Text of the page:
rcs - change RCS file attributes
rcs [ options ] file ...
Rcs creates new RCS files or changes attributes of existing ones. An RCS file contains
multiple revisions of text, an access list, a change log, descriptive text, and some con-
trol attributes. For rcs to work, the caller's login name must be on the access list,
except if the access list is empty, the caller is the owner of the file or the superuser,
or the -i option is present.
Files ending in `,v' are RCS files, all others are working files. If a working file is
given, rcs tries to find the corresponding RCS file first in directory ./RCS and then in
the current directory, as explained in co (1).
-i creates and initializes a new RCS file, but does not deposit any revision. If
the RCS file has no path prefix, rcs tries to place it first into the subdirec-
tory ./RCS, and then into the current directory. If the RCS file already
exists, an error message is printed.
-alogins appends the login names appearing in the comma-separated list logins to the
access list of the RCS file.
-Aoldfile appends the access list of oldfile to the access list of the RCS file.
-e[logins] erases the login names appearing in the comma-separated list logins from the
access list of the RCS file. If logins is omitted, the entire access list is
-cstring sets the comment leader to string. The comment leader is printed before every
log message line generated by the keyword $Log$ during checkout (see co). This
is useful for programming languages without multi-line comments. During rcs -i
or initial ci, the comment leader is guessed from the suffix of the working
-l[rev] locks the revision with number rev. If a branch is given, the latest revision
on that branch is locked. If rev is omitted, the latest revision on the trunk
is locked. Locking prevents overlapping changes. A lock is removed with ci or
rcs -u (see below).
-u[rev] unlocks the revision with number rev. If a branch is given, the latest revi-
sion on that branch is unlocked. If rev is omitted, the latest lock held by
the caller is removed. Normally, only the locker of a revision may unlock it.
Somebody else unlocking a revision breaks the lock. This causes a mail message
to be sent to the original locker. The message contains a commentary solicited
from the breaker. The commentary is terminated with a line containing a single
`.' or control-D.
-L sets locking to strict. Strict locking means that the owner of an RCS file is
not exempt from locking for checkin. This option should be used for files that
-U sets locking to non-strict. Non-strict locking means that the owner of a file
need not lock a revision for checkin. This option should NOT be used for files
that are shared. The default (-L or -U) is determined by your system adminis-
associates the symbolic name name with the branch or revision rev. Rcs prints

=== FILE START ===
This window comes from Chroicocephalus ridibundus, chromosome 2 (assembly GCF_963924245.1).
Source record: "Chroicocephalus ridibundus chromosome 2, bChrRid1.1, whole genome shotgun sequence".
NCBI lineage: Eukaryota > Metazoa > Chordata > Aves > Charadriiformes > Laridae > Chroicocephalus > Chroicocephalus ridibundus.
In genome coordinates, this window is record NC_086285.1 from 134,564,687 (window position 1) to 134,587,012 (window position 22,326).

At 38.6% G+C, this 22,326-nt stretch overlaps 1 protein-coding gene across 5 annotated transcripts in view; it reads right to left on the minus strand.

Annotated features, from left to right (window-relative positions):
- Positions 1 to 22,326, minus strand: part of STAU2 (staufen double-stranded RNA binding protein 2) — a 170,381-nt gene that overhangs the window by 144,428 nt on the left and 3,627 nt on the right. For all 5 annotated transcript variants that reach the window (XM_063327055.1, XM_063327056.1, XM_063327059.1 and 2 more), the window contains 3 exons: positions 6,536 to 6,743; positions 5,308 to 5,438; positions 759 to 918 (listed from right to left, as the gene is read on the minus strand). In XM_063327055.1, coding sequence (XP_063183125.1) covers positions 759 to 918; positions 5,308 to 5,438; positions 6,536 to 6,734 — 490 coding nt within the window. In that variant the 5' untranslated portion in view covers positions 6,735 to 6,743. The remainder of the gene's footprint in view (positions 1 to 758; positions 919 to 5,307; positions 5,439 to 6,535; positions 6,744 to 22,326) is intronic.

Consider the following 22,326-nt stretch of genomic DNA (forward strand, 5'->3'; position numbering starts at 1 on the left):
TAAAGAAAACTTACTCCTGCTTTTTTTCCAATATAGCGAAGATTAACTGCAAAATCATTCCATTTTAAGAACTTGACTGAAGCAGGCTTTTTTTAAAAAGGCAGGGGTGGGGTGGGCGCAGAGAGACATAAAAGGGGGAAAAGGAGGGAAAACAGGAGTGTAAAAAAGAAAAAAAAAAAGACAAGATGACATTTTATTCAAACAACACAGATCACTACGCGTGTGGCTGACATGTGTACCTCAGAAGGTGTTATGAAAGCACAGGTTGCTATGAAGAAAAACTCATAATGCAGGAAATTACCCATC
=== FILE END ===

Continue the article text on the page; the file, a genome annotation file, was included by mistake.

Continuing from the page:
an error message if name is already associated with another number. If rev is
omitted, the symbolic name is deleted.
same as -n, except that it overrides a previous assignment of name.
-orange deletes ("outdates") the revisions given by range. A range consisting of a
single revision number means that revision. A range consisting of a branch
number means the latest revision on that branch. A range of the form rev1-rev2
means revisions rev1 to rev2 on the same branch, -rev means from the beginning
of the branch containing rev up to and including rev, and rev- means from revi-
sion rev to the end of the branch containing rev. None of the outdated revi-
sions may have branches or locks.
-q quiet mode; diagnostics are not printed.
sets the state attribute of the revision rev to state. If rev is omitted, the
latest revision on the trunk is assumed; If rev is a branch number, the latest
revision on that branch is assumed. Any identifier is acceptable for state. A
useful set of states is Exp (for experimental), Stab (for stable), and Rel (for
released). By default, ci sets the state of a revision to Exp.
writes descriptive text into the RCS file (deletes the existing text). If
txtfile is omitted, rcs prompts the user for text supplied from the std. input,
terminated with a line containing a single `.' or control-D. Otherwise, the
descriptive text is copied from the file txtfile. If the -i option is present,
descriptive text is requested even if -t is not given. The prompt is sup-
pressed if the std. input is not a terminal.
The RCS file name and the revisions outdated are written to the diagnostic output. The
exit status always refers to the last RCS file operated upon, and is 0 if the operation
was successful, 1 otherwise.
The caller of the command must have read/write permission for the directory containing the
RCS file and read permission for the RCS file itself. Rcs creates a semaphore file in the
same directory as the RCS file to prevent simultaneous update. For changes, rcs always
creates a new file. On successful completion, rcs deletes the old one and renames the new
one. This strategy makes links to RCS files useless.
Author: Walter F. Tichy, Purdue University, West Lafayette, IN, 47907.
Revision Number: 3.1 ; Release Date: 83/04/04 .
Copyright (C) 1982 by Walter F. Tichy.
co (1), ci (1), ident(1), rcsdiff (1), rcsintro (1), rcsmerge (1), rlog (1), rcsfile (5),
Walter F. Tichy, "Design, Implementation, and Evaluation of a Revision Control System," in
Proceedings of the 6th International Conference on Software Engineering, IEEE, Tokyo,
Purdue University 6/29/83 RCS(1)